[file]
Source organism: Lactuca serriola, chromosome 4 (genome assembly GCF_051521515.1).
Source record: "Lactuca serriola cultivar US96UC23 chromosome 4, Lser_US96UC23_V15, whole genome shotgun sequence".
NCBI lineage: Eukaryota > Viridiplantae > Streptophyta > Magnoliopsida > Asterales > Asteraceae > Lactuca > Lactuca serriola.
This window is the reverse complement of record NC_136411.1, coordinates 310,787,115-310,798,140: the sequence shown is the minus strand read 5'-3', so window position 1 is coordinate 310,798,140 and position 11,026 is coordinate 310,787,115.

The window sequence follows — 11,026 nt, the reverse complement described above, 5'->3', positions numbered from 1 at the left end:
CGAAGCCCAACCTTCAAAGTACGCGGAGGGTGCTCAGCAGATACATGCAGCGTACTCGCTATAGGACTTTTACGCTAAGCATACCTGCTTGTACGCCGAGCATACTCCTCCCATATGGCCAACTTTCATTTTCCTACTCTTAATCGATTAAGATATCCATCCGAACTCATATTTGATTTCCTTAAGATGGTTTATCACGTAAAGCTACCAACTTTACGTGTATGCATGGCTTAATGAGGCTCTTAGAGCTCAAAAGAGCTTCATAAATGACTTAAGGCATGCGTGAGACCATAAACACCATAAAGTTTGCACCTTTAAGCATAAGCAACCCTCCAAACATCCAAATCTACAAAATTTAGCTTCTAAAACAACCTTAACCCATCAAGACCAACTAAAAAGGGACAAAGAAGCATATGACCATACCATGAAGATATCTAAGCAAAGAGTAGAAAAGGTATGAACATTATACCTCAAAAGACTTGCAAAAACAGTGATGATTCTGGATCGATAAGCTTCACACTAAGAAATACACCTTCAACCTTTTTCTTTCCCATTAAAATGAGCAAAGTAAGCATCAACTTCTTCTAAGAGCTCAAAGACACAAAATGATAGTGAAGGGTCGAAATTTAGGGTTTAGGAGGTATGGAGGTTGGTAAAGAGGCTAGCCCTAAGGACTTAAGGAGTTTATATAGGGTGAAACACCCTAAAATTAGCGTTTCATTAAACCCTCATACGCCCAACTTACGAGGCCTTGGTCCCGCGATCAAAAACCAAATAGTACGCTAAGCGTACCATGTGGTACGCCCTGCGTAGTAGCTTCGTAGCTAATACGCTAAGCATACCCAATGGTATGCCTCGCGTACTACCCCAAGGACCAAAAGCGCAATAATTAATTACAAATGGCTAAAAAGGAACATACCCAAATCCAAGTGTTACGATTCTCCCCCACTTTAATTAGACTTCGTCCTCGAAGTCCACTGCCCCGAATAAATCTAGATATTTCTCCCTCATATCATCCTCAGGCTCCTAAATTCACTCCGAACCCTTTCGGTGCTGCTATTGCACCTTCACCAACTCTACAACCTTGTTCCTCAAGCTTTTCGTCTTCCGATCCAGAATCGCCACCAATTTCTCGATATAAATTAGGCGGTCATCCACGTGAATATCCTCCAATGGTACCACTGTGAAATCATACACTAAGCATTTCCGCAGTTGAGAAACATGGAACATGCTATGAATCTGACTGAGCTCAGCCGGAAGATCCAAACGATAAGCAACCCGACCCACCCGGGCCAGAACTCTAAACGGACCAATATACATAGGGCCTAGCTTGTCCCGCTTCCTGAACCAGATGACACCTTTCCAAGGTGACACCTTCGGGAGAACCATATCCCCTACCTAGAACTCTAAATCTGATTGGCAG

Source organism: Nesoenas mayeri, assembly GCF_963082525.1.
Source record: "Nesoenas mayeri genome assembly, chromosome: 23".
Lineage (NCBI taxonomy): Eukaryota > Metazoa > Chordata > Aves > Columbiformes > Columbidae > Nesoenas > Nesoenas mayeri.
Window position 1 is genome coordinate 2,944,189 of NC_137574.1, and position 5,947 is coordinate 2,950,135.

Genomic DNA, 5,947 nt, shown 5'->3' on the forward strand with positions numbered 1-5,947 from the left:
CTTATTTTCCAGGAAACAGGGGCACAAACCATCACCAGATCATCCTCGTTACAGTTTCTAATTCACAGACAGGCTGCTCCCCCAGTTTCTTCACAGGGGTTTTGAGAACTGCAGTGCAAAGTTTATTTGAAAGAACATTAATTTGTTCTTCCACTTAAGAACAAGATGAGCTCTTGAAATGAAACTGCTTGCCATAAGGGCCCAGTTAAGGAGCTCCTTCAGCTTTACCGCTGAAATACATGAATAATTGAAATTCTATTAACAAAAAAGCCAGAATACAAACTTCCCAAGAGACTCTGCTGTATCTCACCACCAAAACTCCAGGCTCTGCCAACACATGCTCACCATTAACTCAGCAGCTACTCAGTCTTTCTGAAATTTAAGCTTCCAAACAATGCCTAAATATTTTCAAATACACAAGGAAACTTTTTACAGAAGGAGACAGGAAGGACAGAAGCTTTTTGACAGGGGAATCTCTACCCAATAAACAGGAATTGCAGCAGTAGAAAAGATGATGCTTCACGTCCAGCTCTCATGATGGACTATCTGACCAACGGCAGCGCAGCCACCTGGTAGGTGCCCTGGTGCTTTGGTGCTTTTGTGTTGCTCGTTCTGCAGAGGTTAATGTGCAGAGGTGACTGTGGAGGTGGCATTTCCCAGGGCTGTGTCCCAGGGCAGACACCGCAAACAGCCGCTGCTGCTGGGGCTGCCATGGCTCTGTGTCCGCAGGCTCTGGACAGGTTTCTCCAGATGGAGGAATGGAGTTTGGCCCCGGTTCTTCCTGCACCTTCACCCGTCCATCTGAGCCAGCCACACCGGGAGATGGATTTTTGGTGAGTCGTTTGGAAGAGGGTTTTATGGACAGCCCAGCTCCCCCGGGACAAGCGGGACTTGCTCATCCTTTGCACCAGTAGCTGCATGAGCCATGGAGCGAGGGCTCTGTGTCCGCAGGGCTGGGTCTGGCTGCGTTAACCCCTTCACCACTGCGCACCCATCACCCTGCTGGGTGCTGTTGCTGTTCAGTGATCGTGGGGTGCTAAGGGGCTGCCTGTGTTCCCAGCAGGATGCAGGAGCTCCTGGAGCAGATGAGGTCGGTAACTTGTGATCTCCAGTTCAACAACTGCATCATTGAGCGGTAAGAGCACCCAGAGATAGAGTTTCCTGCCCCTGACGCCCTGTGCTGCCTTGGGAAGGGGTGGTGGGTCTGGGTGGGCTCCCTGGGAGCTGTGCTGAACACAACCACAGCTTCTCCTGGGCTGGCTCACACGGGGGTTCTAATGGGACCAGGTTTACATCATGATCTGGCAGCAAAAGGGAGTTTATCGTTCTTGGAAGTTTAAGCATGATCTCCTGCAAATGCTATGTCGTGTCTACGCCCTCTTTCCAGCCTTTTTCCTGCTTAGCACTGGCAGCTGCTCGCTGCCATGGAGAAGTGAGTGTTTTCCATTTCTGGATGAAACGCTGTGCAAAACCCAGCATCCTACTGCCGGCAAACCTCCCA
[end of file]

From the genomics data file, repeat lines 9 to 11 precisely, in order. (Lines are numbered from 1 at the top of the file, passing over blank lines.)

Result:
Lineage (NCBI taxonomy): Eukaryota > Metazoa > Chordata > Aves > Columbiformes > Columbidae > Nesoenas > Nesoenas mayeri.
Window position 1 is genome coordinate 2,944,189 of NC_137574.1, and position 5,947 is coordinate 2,950,135.

Genomic DNA, 5,947 nt, shown 5'->3' on the forward strand with positions numbered 1-5,947 from the left: